Horse Camping 101: Keeping Your Horse Confined
There are several options to keeping your horse confined while camping. If you’re staying in a park that rents out paddocks, that is one fewer thing you will need to worry about. If you’re staying at a campsite that allows you to pull your trailer in, you can also bring your own temporary fencing. Temporary fencing can secure directly to the trailer, giving you one solid “wall”, and three fenced sides. Of course, you can also use your trailer as a stall for your horse, but this is best for situations where you will be riding for the majority of your day and “stalling” your horse when he is nice and tired.
Using High Lines
If your camp does not have permanent paddocks for rent, and you are unable to camp with your trailer, you will need another way to keep your horse confined. One favorite among horse campers is the high line. This is a rope that runs between two trees. The horse’s halter is then secured to the line with a clamp or short lead line. This is an inexpensive device and it allows your horse to graze and move within a small boundary. Make sure that your horse is not secured so closely to the line that he cannot graze and drink.
If you decide to use a high line, I highly recommend setting it up at home and tying your horse to it there. Some horses need time to get used to the high line, and that’s not something you’ll want to deal with when camping.
Hobbling or Tethering Your Horse
Others choose to hobble or tether their horses, but this should only be done by experienced equestrians, and with horses who are accustomed to being hobbled. If you attempt to hobble an inexperienced horse, you may end up with a seriously injured horse. With both the hobbles and a tether, the horse’s leg is being tied off to something. If your horse doesn’t know how to properly respond to that pressure, they could easily get hurt.
Tying Your Horse
You can tie your horse to a secure structure overnight if there are no other options. This isn’t my first recommendation, simply because I don’t like leaving my horses tied for long periods of time. If you use this method, provide a hay net and water so that the horse has something to keep him occupied. A bored horse can get himself into a pickle. You will also want to make sure you give him enough space to just about touch his nose to the ground, but no more – you don’t want him injuring himself by becoming tangled in the rope. And as always when tying your horse, use a quick-release knot in case of an emergency.
Additional Tips For Camping With Your Horse
I hope this has allowed you to gain confidence in considering your first camping trip with your horse. In addition to feed, water, and confinement, here are some additional tips for horse camping:
- Pack additional tack in the trailer in case something happens to your gear. You don’t want to be in the middle of nowhere with a broken halter or a lead rope that has gone missing.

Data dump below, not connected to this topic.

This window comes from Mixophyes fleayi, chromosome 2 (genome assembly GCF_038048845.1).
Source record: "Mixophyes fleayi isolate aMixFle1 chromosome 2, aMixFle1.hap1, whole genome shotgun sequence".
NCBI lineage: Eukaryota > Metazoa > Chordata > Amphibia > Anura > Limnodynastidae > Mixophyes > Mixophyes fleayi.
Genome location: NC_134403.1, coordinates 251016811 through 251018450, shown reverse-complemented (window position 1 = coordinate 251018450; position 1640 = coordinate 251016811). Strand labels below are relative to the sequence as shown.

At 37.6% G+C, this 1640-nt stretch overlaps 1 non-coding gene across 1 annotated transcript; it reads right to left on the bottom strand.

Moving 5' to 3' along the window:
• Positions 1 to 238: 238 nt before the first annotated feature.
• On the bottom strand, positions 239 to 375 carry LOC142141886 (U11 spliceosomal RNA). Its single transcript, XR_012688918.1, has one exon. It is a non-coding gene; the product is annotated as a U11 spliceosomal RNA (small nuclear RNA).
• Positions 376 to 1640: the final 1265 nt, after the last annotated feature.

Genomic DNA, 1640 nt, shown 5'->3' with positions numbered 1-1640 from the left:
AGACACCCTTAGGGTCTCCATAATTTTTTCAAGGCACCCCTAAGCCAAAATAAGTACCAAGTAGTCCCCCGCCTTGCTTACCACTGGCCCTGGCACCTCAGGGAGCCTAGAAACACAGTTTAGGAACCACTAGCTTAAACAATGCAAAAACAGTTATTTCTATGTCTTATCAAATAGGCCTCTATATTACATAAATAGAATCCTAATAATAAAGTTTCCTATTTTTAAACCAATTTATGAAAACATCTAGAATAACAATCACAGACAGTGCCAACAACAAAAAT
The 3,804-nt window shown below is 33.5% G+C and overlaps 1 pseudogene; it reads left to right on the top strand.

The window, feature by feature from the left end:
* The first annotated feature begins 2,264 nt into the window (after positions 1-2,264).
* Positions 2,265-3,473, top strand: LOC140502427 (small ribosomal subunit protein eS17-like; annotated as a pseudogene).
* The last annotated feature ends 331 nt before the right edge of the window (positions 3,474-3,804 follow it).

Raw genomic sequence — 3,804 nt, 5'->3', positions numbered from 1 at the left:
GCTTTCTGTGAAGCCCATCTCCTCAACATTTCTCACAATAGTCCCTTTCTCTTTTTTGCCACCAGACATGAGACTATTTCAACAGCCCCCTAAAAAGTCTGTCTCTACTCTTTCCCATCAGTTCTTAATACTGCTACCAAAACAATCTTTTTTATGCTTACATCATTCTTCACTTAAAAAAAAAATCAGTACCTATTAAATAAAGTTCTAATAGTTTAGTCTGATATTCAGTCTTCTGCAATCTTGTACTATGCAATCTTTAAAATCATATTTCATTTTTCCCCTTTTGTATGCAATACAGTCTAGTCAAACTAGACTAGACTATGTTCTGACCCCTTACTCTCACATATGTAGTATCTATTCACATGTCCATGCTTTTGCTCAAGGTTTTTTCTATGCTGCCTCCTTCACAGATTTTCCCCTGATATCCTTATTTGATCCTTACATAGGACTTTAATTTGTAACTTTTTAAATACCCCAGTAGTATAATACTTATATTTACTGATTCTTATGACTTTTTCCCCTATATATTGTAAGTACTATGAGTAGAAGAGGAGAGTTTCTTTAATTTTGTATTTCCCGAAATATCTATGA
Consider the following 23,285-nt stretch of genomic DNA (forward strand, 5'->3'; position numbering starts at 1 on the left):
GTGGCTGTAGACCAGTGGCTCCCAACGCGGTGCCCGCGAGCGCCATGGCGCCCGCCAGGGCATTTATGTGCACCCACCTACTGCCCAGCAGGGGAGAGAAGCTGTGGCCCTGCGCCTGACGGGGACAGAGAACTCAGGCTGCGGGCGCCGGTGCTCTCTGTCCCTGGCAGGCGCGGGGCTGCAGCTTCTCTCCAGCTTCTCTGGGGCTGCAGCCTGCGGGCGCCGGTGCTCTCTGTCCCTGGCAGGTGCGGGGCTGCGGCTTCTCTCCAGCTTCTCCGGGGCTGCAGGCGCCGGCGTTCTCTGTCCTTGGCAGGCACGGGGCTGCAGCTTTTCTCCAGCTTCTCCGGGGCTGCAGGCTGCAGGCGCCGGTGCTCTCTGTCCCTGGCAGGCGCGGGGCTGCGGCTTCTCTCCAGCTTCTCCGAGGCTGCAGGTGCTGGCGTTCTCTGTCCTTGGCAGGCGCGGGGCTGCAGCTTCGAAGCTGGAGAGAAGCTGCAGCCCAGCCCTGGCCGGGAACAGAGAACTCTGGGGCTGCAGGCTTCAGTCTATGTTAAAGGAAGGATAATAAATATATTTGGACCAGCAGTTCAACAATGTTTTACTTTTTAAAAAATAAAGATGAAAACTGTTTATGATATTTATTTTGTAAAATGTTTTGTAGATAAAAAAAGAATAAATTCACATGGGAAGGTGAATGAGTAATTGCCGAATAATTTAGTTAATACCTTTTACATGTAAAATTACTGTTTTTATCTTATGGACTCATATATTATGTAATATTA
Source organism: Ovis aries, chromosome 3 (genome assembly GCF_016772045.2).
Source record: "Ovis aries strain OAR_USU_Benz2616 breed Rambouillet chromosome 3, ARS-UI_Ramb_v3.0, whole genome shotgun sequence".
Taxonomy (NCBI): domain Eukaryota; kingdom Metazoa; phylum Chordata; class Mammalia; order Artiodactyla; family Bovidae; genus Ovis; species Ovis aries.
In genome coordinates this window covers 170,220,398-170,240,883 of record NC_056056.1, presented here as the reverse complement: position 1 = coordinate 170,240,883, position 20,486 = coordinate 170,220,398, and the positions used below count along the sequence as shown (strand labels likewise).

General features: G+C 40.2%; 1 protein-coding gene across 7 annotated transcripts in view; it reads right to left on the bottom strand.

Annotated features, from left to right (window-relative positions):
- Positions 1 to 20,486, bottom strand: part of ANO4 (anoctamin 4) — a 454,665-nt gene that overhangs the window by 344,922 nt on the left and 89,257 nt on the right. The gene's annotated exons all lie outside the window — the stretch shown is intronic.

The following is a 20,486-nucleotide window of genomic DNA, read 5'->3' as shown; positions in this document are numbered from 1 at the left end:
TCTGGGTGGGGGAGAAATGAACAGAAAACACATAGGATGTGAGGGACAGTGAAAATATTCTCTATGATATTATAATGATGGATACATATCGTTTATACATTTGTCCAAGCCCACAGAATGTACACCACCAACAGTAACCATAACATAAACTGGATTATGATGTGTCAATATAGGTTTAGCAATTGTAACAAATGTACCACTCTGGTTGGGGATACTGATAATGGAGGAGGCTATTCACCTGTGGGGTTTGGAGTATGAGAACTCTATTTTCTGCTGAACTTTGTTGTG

- Pack a first aid kit for both you and your horse. Bring along wraps, bandages, and disinfectant sprays in case your horse injures herself.
- Don’t forget your horse’s grooming kit – especially the hoof pick.
- Pack more than you think you may need. If you’re camping with your horse, that means you likely have a trailer. You may as well make use of that space by packing any extra gear that you think may help your horse (and you) stay comfortable.
- If you are not staying in a campsite, pack lightly so as not to burden your horse. Keep the heavier items toward the horse’s front to keep the weight off his back. Remember, a horse should not carry more than 20% of his body weight, and this includes tack, gear, and you.
- If you have too many things to carry on your mount, you may need to bring another pack horse (or donkey, mule, or llama). If this is not an option, you can often choose to pay an outfitter to pack you in and pack you out so that you don’t have to worry about hauling all of your supplies.
- If you are roughing it, try parking your trailer so that you can make a loop and end up where you started. If there is no reasonable loop, you might choose to have someone drop you and your horse off at your starting point, parking your trailer at the end of your route.
- If this is your first time camping, I would advise you bring a friend or two (preferably who are more experienced). This isn’t only practical advice – the company can help calm your nerves if you’re feeling a bit hesitant.
Last Words Of Camping Advice: Have Fun!
Camping under the stars with the sound of your horse grazing next to you… it really doesn’t get much better than that! If your horse enjoys taking to the trails, you can assume that camping will be a vacation for them too. So while taking the plunge and setting out on your first horse camping trip may seem daunting, know that you will probably be planning your next trip before you even make it back home.
Before you head out on the trail, you want to make sure you have the proper equipment. Check out my article Horse Trail Riding Gear: Complete Packing List.